Loch Leven NNR: Another day, another episode of Springwatch. Once again we are going to delve into the wildlife around Loch Leven to help you find out what there is to see around the reserve and where to see it!
First, rain. Well, fortunately we wouldn’t know much about that because we’ve had such glorious weather! It’s been so dry that I was getting a bit worried for some of the animals around the reserve. As a great man once said, nothing works without rain, and this is true. The flowers, fish, birds, bugs, trees and many others will not do so well if there is such low rainfall, either because their homes dry up or because they find it difficult to find water to drink.
One of the species I didn’t mention in yesterday’s blog that did sort of become one of the stars of the show was the jay. Hopefully that wee one that fell out of the nest will clamber back up a bit higher into the branches to join its recently fledged siblings.
The jay is a pretty difficult species to see really, but we do have a few pairs around Loch Leven. Again, I’m going to point you towards Levenmouth Woods as that’s where I hear them most often. There’s a pair around at Mary’s Knowe as well but I don’t hear them so often.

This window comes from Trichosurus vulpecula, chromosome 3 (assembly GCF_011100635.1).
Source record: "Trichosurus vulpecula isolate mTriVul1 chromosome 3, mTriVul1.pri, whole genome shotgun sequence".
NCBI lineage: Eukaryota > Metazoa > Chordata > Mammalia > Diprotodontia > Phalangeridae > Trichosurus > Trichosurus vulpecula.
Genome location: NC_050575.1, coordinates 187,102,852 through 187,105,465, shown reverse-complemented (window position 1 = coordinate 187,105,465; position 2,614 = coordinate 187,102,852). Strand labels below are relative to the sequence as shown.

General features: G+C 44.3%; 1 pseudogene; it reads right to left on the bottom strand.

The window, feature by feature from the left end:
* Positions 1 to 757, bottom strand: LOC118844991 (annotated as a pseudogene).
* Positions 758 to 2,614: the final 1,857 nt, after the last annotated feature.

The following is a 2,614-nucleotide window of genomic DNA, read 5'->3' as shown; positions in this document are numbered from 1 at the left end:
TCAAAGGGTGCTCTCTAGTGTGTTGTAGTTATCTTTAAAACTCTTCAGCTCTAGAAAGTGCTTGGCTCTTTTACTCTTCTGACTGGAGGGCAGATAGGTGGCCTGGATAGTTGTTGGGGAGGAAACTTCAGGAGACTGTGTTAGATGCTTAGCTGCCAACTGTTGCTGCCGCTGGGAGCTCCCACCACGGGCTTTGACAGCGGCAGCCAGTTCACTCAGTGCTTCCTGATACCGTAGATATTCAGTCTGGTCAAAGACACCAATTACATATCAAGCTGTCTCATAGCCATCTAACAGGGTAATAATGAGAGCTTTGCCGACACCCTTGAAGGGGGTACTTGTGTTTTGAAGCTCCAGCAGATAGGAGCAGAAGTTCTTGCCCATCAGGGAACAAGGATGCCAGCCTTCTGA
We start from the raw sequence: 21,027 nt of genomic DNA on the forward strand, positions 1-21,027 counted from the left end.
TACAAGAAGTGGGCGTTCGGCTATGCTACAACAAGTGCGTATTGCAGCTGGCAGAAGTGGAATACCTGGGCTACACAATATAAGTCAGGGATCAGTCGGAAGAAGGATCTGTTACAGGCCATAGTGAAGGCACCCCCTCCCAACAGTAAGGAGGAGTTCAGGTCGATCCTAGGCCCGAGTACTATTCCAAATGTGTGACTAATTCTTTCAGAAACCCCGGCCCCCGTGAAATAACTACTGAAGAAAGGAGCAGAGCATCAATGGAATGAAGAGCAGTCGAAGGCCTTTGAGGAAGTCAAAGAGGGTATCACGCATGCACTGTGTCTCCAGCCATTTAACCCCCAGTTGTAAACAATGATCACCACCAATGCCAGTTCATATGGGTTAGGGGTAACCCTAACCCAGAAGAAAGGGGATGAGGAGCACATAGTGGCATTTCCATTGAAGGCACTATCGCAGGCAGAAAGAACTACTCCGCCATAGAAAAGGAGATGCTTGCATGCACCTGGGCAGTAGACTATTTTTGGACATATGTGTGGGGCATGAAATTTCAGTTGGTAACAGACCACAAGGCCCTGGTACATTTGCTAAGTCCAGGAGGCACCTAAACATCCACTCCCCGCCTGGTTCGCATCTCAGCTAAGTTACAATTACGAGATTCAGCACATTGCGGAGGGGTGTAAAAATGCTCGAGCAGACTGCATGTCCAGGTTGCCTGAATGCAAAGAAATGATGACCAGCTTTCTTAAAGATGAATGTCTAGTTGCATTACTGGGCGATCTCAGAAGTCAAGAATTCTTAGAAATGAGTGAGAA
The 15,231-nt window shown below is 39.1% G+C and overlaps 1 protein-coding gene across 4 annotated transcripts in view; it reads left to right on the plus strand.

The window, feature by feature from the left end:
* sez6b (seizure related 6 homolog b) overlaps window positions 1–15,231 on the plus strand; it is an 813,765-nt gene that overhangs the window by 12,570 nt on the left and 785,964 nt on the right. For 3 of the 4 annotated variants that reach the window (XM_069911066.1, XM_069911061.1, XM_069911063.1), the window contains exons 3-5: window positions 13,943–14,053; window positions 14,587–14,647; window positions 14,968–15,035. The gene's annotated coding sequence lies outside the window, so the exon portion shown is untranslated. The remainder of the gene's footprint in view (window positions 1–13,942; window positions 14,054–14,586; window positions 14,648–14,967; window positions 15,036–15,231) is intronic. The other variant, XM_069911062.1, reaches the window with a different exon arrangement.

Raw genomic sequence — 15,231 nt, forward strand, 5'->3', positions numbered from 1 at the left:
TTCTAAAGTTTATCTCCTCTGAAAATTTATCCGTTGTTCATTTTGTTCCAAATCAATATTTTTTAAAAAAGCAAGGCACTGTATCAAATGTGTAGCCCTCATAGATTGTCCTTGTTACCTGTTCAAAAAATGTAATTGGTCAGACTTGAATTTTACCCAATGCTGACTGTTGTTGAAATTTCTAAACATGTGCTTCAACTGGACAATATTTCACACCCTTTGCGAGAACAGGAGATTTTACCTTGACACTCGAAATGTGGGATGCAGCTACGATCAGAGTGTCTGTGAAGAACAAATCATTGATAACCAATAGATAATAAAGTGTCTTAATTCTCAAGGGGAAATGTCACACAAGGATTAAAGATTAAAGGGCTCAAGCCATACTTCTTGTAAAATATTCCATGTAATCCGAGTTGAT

The best way to locate a jay is to listen for them. They make quite a racket when people are nearby, with loud screechy calls from up in the canopy resonating through the woods when you stumble across them. If you’re lucky then you may catch a glimpse of one. They’re quite big, about magpie sized, and if you see them flying out in the open they look a bit like a huge butterfly.
One fact that always amazes me is that a blue tit chick needs to be fed about 100 caterpillars each day! To make that fact even more interesting, the slightly yellow tinge that young blue and great tits have is due to the shear number of caterpillars that they eat.
In terms of caterpillars, I’ve seen a few about the reserve recently, if you keep an eye out on nettles in particular you are likely to find some butterfly caterpillars (small tortoiseshell and peacock probably). One species I was quite happy to find recently was a ruby tiger moth. I’ve seen lots of ruby tiger caterpillars but no adults, until recently.
I’m afraid I’ve just gotten back from balsam bashing and I need to pick my car up from its MOT so I’ll have to cut the blog here. However, I’ll bulletpoint a few species that you can see around Loch Leven that are somewhat similar to the Springwatch highlights from last night…
No Capercaillie unfortunately, not since the early 1900s. Red Grouse can be found up Benarty Hill though.
Brown Hare, definitely plenty about the loch!
Newts: a few of those about the loch but no Great Crested Dragons!
Really sorry for the rush but I’ll have time to do a really good post tomorrow, full of Springwatch and with a few extra bits and pieces from what I did today with the volunteers!